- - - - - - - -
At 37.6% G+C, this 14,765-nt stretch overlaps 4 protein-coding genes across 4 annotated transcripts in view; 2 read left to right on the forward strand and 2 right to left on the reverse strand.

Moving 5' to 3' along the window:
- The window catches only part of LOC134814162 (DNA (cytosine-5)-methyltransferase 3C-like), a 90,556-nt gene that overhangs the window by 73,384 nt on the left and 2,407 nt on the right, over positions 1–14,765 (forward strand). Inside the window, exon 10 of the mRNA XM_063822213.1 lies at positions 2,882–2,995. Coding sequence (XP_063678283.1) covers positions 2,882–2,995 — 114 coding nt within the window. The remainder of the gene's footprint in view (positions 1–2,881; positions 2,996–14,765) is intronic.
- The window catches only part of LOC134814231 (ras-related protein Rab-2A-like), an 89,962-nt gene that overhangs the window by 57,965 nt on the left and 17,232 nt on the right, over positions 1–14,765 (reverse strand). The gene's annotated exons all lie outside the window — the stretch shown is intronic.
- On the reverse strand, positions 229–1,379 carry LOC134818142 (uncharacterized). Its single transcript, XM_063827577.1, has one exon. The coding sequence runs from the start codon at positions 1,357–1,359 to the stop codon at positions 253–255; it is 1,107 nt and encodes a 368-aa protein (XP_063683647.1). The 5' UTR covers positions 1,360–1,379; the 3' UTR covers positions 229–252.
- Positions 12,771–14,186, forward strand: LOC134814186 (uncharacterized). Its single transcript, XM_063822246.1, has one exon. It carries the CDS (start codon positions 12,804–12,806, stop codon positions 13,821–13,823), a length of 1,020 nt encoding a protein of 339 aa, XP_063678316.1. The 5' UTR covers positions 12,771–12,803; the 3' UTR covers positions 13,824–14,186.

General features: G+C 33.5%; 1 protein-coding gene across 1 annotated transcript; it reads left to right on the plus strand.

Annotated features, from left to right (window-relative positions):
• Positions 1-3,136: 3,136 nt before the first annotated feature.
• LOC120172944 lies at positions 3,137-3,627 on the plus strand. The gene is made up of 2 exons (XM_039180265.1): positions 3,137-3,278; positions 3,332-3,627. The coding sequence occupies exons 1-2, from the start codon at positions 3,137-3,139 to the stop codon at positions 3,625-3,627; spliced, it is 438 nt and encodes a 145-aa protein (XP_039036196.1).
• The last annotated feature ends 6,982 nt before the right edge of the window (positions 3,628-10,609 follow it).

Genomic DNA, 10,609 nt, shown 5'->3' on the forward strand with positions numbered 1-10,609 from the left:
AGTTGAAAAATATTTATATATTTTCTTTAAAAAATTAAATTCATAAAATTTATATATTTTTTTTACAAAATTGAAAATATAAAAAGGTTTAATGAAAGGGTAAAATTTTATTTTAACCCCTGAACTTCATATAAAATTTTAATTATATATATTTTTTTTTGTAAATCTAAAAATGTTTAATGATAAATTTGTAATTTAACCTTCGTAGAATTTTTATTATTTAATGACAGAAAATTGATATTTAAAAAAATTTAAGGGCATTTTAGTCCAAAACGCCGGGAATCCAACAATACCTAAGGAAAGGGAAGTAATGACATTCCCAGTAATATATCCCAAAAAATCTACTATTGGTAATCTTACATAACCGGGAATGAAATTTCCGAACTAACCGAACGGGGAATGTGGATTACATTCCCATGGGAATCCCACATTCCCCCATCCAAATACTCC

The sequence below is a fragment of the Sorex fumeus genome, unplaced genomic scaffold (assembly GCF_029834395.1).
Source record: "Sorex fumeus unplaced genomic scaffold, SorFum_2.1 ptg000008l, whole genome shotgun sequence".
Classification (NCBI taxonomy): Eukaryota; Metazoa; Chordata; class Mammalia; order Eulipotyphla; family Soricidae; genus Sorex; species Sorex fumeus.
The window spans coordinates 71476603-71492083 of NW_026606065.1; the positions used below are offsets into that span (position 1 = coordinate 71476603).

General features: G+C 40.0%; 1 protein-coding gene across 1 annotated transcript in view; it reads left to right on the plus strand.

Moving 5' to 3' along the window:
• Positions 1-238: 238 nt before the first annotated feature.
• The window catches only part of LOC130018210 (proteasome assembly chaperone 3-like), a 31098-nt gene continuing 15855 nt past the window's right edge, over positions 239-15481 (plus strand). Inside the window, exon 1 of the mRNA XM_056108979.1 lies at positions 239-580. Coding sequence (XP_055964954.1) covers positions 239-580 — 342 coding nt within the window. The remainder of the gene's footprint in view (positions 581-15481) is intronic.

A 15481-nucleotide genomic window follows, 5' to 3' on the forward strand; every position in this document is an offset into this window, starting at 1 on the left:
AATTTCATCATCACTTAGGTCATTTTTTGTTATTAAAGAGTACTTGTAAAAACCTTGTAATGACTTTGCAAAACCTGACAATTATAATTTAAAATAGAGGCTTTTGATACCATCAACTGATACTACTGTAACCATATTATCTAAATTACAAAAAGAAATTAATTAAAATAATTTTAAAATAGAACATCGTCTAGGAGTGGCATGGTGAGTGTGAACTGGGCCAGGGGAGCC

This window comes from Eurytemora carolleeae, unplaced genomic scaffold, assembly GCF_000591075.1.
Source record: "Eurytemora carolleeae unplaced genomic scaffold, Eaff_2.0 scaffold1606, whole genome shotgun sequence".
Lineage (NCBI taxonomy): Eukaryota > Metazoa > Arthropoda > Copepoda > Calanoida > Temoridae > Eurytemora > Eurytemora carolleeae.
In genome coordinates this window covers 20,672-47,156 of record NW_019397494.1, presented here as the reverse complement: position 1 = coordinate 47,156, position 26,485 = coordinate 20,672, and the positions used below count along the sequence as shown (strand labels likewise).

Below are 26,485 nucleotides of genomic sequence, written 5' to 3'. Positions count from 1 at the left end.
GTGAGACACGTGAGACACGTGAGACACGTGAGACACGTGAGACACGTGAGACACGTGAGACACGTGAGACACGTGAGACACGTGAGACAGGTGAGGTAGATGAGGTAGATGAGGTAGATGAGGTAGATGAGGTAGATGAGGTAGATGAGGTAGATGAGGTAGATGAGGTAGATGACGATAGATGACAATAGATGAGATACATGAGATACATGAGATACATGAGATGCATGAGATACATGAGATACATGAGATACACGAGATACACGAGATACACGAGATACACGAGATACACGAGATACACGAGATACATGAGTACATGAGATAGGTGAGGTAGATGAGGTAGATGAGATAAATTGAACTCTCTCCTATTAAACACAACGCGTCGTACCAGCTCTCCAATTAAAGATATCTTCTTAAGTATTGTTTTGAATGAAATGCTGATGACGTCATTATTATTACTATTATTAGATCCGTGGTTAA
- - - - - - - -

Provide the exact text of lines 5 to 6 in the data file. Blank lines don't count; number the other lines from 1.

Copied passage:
- On the reverse strand, positions 229–1,379 carry LOC134818142 (uncharacterized). Its single transcript, XM_063827577.1, has one exon. The coding sequence runs from the start codon at positions 1,357–1,359 to the stop codon at positions 253–255; it is 1,107 nt and encodes a 368-aa protein (XP_063683647.1). The 5' UTR covers positions 1,360–1,379; the 3' UTR covers positions 229–252.
- Positions 12,771–14,186, forward strand: LOC134814186 (uncharacterized). Its single transcript, XM_063822246.1, has one exon. It carries the CDS (start codon positions 12,804–12,806, stop codon positions 13,821–13,823), a length of 1,020 nt encoding a protein of 339 aa, XP_063678316.1. The 5' UTR covers positions 12,771–12,803; the 3' UTR covers positions 13,824–14,186.